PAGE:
No-script = giving up if you use for what could be called "general safety", or dont dare enter internet without it enabled. The reason Firefox was made in the first place was certainly not to make user have to barricade them self, more like the opposite. Nothing to do with the extension but if it really was needed, in real life, you would have 2 browsers to pick between, Firefox would die very fast.

CodeTRUCKER

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Re: Bad news for Firefox: Hackers claim zero-day flaw in it
« Reply #6 on: October 03, 2006, 12:19:45 AM »
Just out of curiosity... do you think that maybe the reason that M$ has gotten a bad rap is because they have always been a high-visibility, widespread target that can provide the highest ROI for collateral damage? 

Let me do the math for you...

(EvilBrains**Nth) * (M$IE**Nth) == (Opportunity**Nth)**Nth
... therefore it follows
M$IEDamage > OtherBrowserDamage
... and
PerceivedM$IESecurity < PerceivedOtherBrowserSecurity


That was fun! ;D   All kidding aside, would you agree?
« Last Edit: August 06, 2010, 11:33:36 PM by CodeTRUCKER »

Mark0

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Re: Bad news for Firefox: Hackers claim zero-day flaw in it
« Reply #7 on: October 03, 2006, 11:26:29 AM »
It has now been reported that the session in question was likely an unsubstantiated joke / BS show.

Link: ArsTechnica - Firefox JavaScript security "a complete mess"? More like a hoax (updated)


Anyway, Mozilla team is investigating:
Link: Mozilla Developer News - Update: Possible Vulnerability Reported at Toorcon


app103

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Re: Bad news for Firefox: Hackers claim zero-day flaw in it
« Reply #8 on: October 04, 2006, 06:32:32 AM »
Just out of curiosity... do you think that maybe the reason that M$ has gotten a bad rap is because they have always been a high-visibility, widespread target that can provide the highest ROI for collateral damage? 

Let me do the math for you...

(EvilBrains**Nth) * (M$IE**Nth) == (Opportunity**Nth)**Nth
... therefore it follows
M$IEDamage > OtherBrowserDamage
... and
PerceivedM$IESecurity < PerceivedOtherBrowserSecurity


That was fun! ;D   All kidding aside, would you agree?

Has anybody ever discovered any exploits for IBrowse, the default browser for Amiga OS4?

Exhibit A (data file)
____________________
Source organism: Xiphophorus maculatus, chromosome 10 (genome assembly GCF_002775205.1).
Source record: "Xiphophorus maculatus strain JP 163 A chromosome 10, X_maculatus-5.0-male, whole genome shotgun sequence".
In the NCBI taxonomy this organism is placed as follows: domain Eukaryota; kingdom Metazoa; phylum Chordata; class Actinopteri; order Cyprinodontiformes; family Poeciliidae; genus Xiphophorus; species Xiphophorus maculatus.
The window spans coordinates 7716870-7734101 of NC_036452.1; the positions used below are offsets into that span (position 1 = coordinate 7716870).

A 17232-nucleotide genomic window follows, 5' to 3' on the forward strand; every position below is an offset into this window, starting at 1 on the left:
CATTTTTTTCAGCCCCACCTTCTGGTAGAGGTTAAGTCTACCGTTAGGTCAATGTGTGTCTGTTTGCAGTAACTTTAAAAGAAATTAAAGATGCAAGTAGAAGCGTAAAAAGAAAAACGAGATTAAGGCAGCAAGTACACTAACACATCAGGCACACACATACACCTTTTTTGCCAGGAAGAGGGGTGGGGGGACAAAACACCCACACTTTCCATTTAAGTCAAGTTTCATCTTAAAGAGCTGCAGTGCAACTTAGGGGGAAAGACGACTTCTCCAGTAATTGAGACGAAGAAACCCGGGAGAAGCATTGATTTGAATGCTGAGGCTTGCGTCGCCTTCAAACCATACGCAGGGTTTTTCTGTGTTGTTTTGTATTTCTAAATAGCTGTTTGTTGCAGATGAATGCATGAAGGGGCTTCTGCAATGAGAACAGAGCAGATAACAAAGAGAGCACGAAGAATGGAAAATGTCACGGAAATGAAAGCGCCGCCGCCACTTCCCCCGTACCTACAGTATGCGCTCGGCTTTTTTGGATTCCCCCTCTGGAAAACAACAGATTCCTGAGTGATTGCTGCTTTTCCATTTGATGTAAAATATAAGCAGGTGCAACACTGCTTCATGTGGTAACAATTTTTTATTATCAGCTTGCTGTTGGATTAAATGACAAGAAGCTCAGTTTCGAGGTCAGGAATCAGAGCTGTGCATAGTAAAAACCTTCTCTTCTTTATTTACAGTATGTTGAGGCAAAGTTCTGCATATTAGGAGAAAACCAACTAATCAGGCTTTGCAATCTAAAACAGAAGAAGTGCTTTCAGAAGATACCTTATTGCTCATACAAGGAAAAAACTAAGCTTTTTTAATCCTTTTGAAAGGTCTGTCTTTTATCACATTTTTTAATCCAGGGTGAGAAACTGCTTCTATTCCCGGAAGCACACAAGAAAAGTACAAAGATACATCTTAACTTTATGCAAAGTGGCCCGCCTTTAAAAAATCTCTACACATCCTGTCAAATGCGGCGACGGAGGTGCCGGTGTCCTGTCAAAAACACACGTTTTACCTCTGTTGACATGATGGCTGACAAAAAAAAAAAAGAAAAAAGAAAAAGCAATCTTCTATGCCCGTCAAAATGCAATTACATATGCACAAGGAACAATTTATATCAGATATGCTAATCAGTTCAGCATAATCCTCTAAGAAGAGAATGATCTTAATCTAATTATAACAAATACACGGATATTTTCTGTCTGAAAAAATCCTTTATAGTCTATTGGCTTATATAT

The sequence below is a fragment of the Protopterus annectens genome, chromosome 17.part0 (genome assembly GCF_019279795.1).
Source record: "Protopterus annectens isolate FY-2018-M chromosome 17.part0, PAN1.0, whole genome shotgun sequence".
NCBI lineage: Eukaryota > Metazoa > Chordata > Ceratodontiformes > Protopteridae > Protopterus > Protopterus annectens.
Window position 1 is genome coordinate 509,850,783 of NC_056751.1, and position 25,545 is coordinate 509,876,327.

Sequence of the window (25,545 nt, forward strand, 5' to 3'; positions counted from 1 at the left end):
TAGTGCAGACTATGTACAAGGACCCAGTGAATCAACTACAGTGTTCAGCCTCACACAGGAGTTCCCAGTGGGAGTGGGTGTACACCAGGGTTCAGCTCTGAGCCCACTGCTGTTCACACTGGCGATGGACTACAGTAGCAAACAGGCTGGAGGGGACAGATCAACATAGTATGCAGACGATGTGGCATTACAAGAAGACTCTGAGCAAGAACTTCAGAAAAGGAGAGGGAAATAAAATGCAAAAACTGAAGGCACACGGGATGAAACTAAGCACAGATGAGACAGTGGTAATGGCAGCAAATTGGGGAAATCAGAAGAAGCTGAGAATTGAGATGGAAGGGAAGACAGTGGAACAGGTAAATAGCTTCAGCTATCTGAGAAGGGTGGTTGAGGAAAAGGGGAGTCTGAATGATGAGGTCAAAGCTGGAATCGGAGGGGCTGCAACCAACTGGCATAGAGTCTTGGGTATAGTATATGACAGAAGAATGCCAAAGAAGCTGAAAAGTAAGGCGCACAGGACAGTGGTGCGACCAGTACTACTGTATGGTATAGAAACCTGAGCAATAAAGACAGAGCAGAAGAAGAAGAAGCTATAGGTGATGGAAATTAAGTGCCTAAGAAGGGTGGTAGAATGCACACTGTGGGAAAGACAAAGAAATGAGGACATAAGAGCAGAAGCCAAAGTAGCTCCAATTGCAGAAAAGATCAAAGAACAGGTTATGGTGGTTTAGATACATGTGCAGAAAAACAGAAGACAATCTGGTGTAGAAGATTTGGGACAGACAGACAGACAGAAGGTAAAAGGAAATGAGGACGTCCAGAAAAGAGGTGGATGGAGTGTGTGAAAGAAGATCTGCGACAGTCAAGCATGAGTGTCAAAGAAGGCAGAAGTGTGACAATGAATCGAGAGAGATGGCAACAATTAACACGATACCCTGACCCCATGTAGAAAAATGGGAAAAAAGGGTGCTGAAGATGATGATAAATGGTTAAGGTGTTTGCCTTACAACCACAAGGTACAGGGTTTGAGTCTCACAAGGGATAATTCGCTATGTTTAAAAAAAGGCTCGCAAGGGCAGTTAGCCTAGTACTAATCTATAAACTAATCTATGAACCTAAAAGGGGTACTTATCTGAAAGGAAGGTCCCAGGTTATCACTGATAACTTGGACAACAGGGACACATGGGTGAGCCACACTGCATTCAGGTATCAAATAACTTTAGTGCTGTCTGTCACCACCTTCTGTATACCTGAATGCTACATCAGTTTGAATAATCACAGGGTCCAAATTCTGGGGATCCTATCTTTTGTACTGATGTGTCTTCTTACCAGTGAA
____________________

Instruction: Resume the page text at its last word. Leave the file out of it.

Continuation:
Based on that I would have to say you are right.  :D

It has now been reported that the session in question was likely an unsubstantiated joke / BS show.

Maybe that was a hoax but this isn't:

http://www.us-cert.g...lerts/TA06-208A.html

I think the hoax could have been based on older already known information. And it still affects programs using SpiderMonkey and still affects Netscape.

Redhat

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Re: Bad news for Firefox: Hackers claim zero-day flaw in it
« Reply #9 on: October 04, 2006, 10:09:51 AM »
Once upon a time 0day meant releasing knowledge of an exploit the day after Microsoft's patch day. Ahhh reminicent mood  :D

mouser

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Re: Bad news for Firefox: Hackers claim zero-day flaw in it
« Reply #10 on: October 04, 2006, 01:22:13 PM »
The two hackers who declared last week at ToorCon event in San Diego that FireFox browser is affected by a critical and nearly impossible-to-fix flaw are now stating that the code is not capable of doing much damage.

http://www.playfuls....law_Just_a_Joke.html

Mizraim

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Re: Bad news for Firefox: Hackers claim zero-day flaw in it
« Reply #11 on: October 04, 2006, 01:54:05 PM »
Wow... for a minute I thought I was reading something about frailities in Microsoft... but that is old news. :Thmbsup:

mitzevo

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Re: Bad news for Firefox: Hackers claim zero-day flaw in it
« Reply #12 on: October 06, 2006, 04:40:24 AM »
My spanner would be quite exploitable if I kept looking for ways to break it..  :'(